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Who’s behind Alberta’s oil & gas war room?

In 2019, the UCP government created a private corporation to serve as an oil and gas propaganda machine. Here’s who works there.

In October 2019, the Alberta government created the Canadian Energy Centre, also known as Alberta’s Energy War Room. It’s a propaganda machine, designed to sway public opinion in favour of fossil fuel extraction with Alberta.

Anyhow, I thought it’d be interesting to see who’s behind this technically private corporation. Here are all the people I was able to determine are involved with the Canadian Energy Centre.

Board of directors

The Energy War Room’s board of directors are 3 UCP cabinet ministers:

  • Sonya Savage, minister of energy
  • Doug Schweitzer, minister of jobs, economy, and innovation
  • Jason Nixon, minister of environment and parks

Management

The mangement of the Canadian Energy Centre are the following 3 people:

  • Tom Olsen, CEO and managing director
  • Mike Simpson, executive director of operations
  • Mark Milke, executive director of research

Prior to leading the CEC, Tom Olsen was a public affairs professional, both as an independent contractor and with the Calgary team of McMillan Vantage, an international public affairs firm. At one point, he was also a journalist with the Calgary Sun, the Calgary Herald, and the Edmonton Journal, including a stint as an assistant editor.

In 2007, Ed Stelmach, then the premier, hired Olsen to be his spokesperson. Olsen’s brother Gordon was a spokesperson for Ralph Klein, when he was premier. Olsen served as VP of communications for the PC party while Jim Prentice was party leader. He also ran as the UCP candidate in the 2019 provincial election against Joe Ceci in the Calgary–Buffalo. Ceci won the riding, which went to the NDP.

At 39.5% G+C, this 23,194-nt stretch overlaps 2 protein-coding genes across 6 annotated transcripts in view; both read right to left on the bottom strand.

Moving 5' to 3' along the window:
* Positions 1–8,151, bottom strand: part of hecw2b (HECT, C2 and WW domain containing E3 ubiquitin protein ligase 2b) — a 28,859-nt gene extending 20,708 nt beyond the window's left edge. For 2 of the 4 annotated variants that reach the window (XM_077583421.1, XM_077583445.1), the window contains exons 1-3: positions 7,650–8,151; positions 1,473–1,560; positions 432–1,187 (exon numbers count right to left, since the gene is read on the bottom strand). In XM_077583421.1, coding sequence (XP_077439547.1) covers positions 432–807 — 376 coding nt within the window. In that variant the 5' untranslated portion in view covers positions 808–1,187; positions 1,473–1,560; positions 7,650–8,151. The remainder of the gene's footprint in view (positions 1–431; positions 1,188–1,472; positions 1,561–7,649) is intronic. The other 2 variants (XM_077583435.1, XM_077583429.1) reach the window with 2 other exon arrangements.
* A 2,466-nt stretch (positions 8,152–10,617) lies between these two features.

According to the CEC’s 2019–2020 annual report, Olsen received $115,804 in total compensation.

Mike Simpson came to the CEC with a background of industry public affairs, first as a government and industry relations supervisor with Devon Energy and then as a public affairs officer with Canadian Natural Resources, which bought out Devon. He also worked as a public servant from 2004 to 2013, including chief of staff to the minister of sustainable resource development.

Mark Milke has an extensive employment background with right-wing think tanks. He started out with the Canadian Taxpayers Federation as their Alberta director in 1997 then took a similar position in BC a couple of years later. He went back to school 3 years later and graduated from the University of Calgary with a PhD in international relations and political philosophy.

Milke’s next job was as research director with the Frontier Centre for Public Policy, a climate denial organization, before moving on to the Fraser Institute a couple years later as a senior fellow. About 5 years later, he worked with HRJ Consulting for 2 years until Jason Kenney hired him to be his principal policy advisor leading up to the 2019 provincial election. He also co-founded SecondStreet.org and is a past president of Civitas Canada.